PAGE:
I look around the large stone room. To my left, Theseus is down on one knee, panting, with his sword drawn again. Polus gasps for air to my right, down on both knees with his fists touching the ground. I don’t know what they saw in the cave, but I will have to ask at some point. There is barely any light in the room, but I see the horror in front of me.
There is a loud echoing click as light floods the center of the room, spotlighting a dark-haired woman chained to a pillar. I know her. It’s Medea, the sorceress, the one who had cursed Daedalus with immortality. I was looking at the old man’s revenge.
“By my holy father,” Theseus whispered.
“This is not right,” Polus whispered.
All I could do was watch as if paralyzed by the sight. She writhed in agony as lines of golden magick light ran up her body, melting away the flesh and clothing that it touched. This was immediately followed by a silver line of magick that healed her only to have the gold line rush over her again. She couldn’t cry out. Her mouth was covered by what looked to be human flesh sewn over it. Her eyes were full of fear and anguish as another ray of gold ran over her body, and she let loose a muffled howl of pain. The manacles and chains must have wards on them, preventing her from using her magick. If we could free her, then she could assist us in the labyrinth. Her eyes fall on me, filled with desperation and pleading. I nod my acknowledgment.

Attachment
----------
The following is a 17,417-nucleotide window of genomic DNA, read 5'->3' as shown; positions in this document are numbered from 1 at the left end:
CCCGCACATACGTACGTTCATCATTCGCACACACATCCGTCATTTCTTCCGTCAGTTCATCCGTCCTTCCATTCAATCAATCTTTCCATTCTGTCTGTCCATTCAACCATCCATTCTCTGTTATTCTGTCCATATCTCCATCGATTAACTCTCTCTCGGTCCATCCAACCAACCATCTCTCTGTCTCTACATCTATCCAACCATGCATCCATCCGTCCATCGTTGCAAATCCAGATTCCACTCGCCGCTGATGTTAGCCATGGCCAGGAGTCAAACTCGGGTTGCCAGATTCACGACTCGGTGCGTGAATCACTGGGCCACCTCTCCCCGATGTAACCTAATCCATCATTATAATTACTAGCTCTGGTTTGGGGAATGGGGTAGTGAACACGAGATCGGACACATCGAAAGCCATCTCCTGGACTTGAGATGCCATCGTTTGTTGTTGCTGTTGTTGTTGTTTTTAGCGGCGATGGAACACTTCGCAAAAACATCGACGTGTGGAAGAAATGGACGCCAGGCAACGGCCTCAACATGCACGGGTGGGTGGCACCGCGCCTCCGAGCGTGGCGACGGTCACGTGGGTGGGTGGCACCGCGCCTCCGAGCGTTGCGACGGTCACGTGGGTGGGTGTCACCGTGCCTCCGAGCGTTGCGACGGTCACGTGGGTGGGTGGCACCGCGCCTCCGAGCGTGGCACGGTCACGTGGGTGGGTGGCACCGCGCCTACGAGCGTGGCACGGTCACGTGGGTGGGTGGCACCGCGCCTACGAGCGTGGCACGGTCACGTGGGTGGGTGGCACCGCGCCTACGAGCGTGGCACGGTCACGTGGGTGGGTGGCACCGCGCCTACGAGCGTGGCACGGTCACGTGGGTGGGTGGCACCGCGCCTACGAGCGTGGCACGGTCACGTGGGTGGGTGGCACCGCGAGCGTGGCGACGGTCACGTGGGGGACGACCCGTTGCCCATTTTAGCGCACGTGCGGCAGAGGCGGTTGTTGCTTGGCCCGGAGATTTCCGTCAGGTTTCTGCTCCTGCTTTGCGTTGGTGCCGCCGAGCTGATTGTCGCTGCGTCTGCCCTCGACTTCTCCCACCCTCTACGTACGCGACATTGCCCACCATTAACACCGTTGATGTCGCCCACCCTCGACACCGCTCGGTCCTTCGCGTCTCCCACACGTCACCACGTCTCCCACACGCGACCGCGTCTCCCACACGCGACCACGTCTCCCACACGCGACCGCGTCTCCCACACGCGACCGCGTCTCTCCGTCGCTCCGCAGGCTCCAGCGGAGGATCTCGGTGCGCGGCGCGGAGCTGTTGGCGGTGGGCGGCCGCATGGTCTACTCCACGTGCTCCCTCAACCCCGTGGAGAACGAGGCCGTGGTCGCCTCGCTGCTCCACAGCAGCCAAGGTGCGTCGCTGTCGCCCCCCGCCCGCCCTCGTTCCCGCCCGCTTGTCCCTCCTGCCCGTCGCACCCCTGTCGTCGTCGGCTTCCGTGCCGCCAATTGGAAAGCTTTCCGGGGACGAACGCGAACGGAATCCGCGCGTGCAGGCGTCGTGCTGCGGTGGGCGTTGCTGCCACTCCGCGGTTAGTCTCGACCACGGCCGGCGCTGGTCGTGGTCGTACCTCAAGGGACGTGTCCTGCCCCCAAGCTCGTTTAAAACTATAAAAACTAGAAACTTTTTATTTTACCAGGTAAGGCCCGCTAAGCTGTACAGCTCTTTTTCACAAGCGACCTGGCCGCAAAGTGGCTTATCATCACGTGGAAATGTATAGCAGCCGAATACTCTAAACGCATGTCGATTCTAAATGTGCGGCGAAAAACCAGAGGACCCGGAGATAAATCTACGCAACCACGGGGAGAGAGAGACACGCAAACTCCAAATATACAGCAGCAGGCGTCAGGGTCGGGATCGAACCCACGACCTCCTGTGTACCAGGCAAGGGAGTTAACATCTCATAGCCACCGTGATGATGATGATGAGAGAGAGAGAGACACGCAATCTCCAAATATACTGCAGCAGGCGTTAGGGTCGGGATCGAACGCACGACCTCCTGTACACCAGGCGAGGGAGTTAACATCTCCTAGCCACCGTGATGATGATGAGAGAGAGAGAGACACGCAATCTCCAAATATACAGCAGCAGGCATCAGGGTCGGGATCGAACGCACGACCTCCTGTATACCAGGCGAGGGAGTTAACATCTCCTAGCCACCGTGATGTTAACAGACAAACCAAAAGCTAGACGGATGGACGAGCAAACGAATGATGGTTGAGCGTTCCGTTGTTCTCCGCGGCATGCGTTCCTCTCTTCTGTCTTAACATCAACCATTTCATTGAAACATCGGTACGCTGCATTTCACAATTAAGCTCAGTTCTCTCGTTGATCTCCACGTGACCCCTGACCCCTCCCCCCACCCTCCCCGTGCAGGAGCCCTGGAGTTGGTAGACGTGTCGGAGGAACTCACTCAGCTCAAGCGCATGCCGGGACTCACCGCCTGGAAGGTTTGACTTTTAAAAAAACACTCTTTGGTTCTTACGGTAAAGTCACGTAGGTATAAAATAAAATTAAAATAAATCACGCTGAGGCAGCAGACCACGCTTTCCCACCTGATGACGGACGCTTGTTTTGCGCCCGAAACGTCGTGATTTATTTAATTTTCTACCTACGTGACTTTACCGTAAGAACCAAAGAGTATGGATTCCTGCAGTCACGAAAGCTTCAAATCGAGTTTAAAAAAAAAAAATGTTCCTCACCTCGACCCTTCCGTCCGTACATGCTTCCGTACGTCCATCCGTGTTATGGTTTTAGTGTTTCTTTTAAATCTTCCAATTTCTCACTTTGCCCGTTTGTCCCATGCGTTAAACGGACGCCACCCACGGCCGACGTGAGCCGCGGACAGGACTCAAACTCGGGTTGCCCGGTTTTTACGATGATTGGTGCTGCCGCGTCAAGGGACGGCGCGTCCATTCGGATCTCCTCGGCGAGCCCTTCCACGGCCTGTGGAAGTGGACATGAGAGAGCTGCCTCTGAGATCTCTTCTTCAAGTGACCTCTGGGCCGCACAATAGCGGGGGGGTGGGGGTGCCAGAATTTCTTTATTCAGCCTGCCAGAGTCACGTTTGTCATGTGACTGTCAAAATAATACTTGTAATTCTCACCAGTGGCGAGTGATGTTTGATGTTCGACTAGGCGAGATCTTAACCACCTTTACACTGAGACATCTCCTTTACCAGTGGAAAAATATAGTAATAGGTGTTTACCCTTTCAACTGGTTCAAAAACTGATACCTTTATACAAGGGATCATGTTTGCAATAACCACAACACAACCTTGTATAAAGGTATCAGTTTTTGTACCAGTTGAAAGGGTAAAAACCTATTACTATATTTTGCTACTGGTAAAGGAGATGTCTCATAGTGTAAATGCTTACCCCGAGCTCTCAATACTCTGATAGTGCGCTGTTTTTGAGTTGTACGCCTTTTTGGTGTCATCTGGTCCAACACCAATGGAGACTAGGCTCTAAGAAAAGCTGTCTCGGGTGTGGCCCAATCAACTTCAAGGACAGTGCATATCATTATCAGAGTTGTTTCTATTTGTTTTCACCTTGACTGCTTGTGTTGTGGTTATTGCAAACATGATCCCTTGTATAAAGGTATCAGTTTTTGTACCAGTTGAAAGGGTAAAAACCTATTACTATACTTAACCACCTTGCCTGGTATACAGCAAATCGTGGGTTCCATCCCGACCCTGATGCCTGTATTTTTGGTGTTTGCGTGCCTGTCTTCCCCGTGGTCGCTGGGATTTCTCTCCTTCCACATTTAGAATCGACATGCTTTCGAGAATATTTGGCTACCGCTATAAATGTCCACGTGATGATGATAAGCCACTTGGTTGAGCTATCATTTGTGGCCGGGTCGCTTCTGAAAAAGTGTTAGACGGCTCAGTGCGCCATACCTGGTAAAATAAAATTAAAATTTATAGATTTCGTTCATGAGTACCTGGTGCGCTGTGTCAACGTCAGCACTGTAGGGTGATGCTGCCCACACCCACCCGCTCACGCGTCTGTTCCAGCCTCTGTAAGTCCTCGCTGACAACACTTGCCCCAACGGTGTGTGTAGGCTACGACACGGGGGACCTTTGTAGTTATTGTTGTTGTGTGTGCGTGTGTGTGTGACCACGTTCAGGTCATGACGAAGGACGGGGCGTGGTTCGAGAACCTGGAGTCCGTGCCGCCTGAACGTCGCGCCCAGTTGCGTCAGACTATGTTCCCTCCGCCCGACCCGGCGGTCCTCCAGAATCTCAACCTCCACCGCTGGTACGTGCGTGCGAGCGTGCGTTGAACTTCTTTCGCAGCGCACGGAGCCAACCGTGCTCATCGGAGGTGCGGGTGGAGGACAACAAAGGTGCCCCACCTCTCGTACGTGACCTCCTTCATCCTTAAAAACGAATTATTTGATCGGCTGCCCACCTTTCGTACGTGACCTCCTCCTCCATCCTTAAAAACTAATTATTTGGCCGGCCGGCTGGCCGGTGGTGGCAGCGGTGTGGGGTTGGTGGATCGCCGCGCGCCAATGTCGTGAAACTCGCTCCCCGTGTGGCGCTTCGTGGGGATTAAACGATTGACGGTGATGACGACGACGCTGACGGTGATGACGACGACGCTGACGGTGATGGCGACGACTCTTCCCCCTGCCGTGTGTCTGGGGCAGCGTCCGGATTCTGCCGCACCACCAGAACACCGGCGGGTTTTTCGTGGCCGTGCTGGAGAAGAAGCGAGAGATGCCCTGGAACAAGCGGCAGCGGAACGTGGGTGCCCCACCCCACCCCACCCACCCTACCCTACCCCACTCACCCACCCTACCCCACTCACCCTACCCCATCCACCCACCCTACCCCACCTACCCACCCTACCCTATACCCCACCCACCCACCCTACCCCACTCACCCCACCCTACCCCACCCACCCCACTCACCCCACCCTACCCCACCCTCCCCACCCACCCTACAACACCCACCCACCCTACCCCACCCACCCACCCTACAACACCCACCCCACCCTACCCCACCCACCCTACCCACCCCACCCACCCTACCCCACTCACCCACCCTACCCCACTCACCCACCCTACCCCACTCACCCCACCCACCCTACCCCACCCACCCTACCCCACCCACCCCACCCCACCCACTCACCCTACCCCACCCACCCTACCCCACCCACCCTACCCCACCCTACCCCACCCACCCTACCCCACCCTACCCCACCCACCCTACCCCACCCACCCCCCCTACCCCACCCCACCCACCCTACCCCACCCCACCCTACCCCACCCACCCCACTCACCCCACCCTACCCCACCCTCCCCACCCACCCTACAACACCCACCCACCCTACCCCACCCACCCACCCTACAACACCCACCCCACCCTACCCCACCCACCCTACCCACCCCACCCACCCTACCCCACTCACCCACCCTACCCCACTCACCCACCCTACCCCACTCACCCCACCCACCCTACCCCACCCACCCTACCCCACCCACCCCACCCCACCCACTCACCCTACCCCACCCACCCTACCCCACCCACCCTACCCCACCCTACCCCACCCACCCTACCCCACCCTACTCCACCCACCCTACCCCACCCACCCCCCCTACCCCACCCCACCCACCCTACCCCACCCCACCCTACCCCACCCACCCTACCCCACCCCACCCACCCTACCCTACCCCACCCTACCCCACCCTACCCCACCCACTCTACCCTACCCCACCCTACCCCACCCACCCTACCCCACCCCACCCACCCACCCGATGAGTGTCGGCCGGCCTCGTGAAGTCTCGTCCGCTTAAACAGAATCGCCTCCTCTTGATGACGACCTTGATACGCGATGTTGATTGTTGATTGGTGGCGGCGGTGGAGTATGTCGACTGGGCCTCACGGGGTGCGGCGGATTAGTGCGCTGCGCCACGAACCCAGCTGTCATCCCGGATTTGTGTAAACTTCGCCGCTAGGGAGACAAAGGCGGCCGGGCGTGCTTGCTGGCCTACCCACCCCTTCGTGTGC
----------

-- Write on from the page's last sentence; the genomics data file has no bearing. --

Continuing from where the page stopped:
“We move on three!” I shout.
Polus and Theseus rise and stand next to me.
“One, two, three!” I yell.
We advance but step on unseen metal plates that open trap doors beneath our feet, sending us falling into darkness. I open my wings and catch Theseus by the wrist. I swing him up, and he lands on my back, wrapping his arms around my neck. Polus drops as I hang suspended, waiting to hear him land. Theseus pants quietly in my ear as I wait. Then there is the sound of impact echoing up to us in the darkness. Theseus and I let out a sigh of relief.
“I found the ground! It wasn’t that far of a drop, and that creep-ass robot is down here with me! Fly back up and see if you two can spring Medea free!” Polus shouts up to us.
“Let’s do it, Than,” Theseus says in my ear.
I ascend only to be struck down by an unseen force. It rests on my chest like a weight, sending us plummeting back into the darkness. I assume it is more magicks as we hit the ground below. Theseus coughs from underneath me as I watch the ceiling close up. Polus’s face fills my vision as he helps me up, and I, in turn, help Theseus up. We stand at the white tile wall of the next level. The yellow glass doors with azure glass handles stand before us. The automaton waits patiently by its entrance. Above the door, in yellow, is a verse from a song written by Edgar Allen Poe.
“Over the Mountains,
Of the Moon,
Down the valley of the Shadows,
Ride Boldy ride,
The Shade replied-
‘If you seek for El Dorado!”
It is about a knight who failed to find the fabled golden city. To the right of the doors is a television mounted to the wall. It turns on, and we see Daedalus’s smiling face.